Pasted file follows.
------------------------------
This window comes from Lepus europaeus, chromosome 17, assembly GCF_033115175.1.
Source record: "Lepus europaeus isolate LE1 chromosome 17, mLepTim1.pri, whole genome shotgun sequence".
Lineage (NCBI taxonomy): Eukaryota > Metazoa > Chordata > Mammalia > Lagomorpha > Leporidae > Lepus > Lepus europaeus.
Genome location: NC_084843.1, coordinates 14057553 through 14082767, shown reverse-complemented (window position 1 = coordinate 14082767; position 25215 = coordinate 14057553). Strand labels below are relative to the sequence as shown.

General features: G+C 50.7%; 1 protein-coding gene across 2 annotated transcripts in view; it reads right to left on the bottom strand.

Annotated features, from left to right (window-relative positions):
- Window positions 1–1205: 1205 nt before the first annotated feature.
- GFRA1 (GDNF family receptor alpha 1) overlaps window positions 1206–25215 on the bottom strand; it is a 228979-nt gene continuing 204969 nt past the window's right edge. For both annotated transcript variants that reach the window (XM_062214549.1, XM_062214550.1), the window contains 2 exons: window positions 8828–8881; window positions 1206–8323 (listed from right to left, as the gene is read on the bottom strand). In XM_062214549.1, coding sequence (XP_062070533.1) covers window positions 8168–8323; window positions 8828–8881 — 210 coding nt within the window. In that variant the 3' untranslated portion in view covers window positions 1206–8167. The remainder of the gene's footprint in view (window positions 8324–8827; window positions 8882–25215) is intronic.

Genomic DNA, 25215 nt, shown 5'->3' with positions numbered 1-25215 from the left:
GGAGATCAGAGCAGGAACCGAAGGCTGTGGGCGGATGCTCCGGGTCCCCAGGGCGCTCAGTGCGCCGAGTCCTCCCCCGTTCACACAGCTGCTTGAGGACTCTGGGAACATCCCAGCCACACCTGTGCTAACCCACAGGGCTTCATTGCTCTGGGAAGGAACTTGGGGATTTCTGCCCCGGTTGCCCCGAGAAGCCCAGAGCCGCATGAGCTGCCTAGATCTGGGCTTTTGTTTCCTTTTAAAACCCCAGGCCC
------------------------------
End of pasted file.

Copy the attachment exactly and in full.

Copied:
This window comes from Lepus europaeus, chromosome 17, assembly GCF_033115175.1.
Source record: "Lepus europaeus isolate LE1 chromosome 17, mLepTim1.pri, whole genome shotgun sequence".
Lineage (NCBI taxonomy): Eukaryota > Metazoa > Chordata > Mammalia > Lagomorpha > Leporidae > Lepus > Lepus europaeus.
Genome location: NC_084843.1, coordinates 14057553 through 14082767, shown reverse-complemented (window position 1 = coordinate 14082767; position 25215 = coordinate 14057553). Strand labels below are relative to the sequence as shown.

General features: G+C 50.7%; 1 protein-coding gene across 2 annotated transcripts in view; it reads right to left on the bottom strand.

Annotated features, from left to right (window-relative positions):
- Window positions 1–1205: 1205 nt before the first annotated feature.
- GFRA1 (GDNF family receptor alpha 1) overlaps window positions 1206–25215 on the bottom strand; it is a 228979-nt gene continuing 204969 nt past the window's right edge. For both annotated transcript variants that reach the window (XM_062214549.1, XM_062214550.1), the window contains 2 exons: window positions 8828–8881; window positions 1206–8323 (listed from right to left, as the gene is read on the bottom strand). In XM_062214549.1, coding sequence (XP_062070533.1) covers window positions 8168–8323; window positions 8828–8881 — 210 coding nt within the window. In that variant the 3' untranslated portion in view covers window positions 1206–8167. The remainder of the gene's footprint in view (window positions 8324–8827; window positions 8882–25215) is intronic.

Genomic DNA, 25215 nt, shown 5'->3' with positions numbered 1-25215 from the left:
GGAGATCAGAGCAGGAACCGAAGGCTGTGGGCGGATGCTCCGGGTCCCCAGGGCGCTCAGTGCGCCGAGTCCTCCCCCGTTCACACAGCTGCTTGAGGACTCTGGGAACATCCCAGCCACACCTGTGCTAACCCACAGGGCTTCATTGCTCTGGGAAGGAACTTGGGGATTTCTGCCCCGGTTGCCCCGAGAAGCCCAGAGCCGCATGAGCTGCCTAGATCTGGGCTTTTGTTTCCTTTTAAAACCCCAGGCCC